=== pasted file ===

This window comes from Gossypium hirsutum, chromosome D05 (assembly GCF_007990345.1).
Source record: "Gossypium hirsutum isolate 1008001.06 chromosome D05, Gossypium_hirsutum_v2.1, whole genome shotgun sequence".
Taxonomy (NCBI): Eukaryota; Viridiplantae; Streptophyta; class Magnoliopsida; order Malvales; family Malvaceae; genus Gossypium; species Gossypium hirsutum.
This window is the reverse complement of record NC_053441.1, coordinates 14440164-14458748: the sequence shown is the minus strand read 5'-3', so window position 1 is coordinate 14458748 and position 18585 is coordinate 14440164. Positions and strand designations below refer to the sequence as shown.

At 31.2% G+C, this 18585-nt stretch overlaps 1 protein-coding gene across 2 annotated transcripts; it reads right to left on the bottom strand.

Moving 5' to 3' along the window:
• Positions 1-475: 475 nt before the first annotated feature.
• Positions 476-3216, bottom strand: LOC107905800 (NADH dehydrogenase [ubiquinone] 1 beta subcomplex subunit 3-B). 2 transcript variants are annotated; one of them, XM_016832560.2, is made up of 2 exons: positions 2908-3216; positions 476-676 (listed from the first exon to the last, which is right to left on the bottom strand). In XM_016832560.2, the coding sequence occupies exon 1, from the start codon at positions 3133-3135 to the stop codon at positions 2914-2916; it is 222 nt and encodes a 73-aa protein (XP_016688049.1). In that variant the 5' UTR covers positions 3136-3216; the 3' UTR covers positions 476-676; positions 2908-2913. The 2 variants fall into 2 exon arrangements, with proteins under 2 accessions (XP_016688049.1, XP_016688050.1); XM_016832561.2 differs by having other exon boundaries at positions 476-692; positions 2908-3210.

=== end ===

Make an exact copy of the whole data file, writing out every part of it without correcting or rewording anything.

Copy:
This window comes from Gossypium hirsutum, chromosome D05 (assembly GCF_007990345.1).
Source record: "Gossypium hirsutum isolate 1008001.06 chromosome D05, Gossypium_hirsutum_v2.1, whole genome shotgun sequence".
Taxonomy (NCBI): Eukaryota; Viridiplantae; Streptophyta; class Magnoliopsida; order Malvales; family Malvaceae; genus Gossypium; species Gossypium hirsutum.
This window is the reverse complement of record NC_053441.1, coordinates 14440164-14458748: the sequence shown is the minus strand read 5'-3', so window position 1 is coordinate 14458748 and position 18585 is coordinate 14440164. Positions and strand designations below refer to the sequence as shown.

At 31.2% G+C, this 18585-nt stretch overlaps 1 protein-coding gene across 2 annotated transcripts; it reads right to left on the bottom strand.

Moving 5' to 3' along the window:
• Positions 1-475: 475 nt before the first annotated feature.
• Positions 476-3216, bottom strand: LOC107905800 (NADH dehydrogenase [ubiquinone] 1 beta subcomplex subunit 3-B). 2 transcript variants are annotated; one of them, XM_016832560.2, is made up of 2 exons: positions 2908-3216; positions 476-676 (listed from the first exon to the last, which is right to left on the bottom strand). In XM_016832560.2, the coding sequence occupies exon 1, from the start codon at positions 3133-3135 to the stop codon at positions 2914-2916; it is 222 nt and encodes a 73-aa protein (XP_016688049.1). In that variant the 5' UTR covers positions 3136-3216; the 3' UTR covers positions 476-676; positions 2908-2913. The 2 variants fall into 2 exon arrangements, with proteins under 2 accessions (XP_016688049.1, XP_016688050.1); XM_016832561.2 differs by having other exon boundaries at positions 476-692; positions 2908-3210.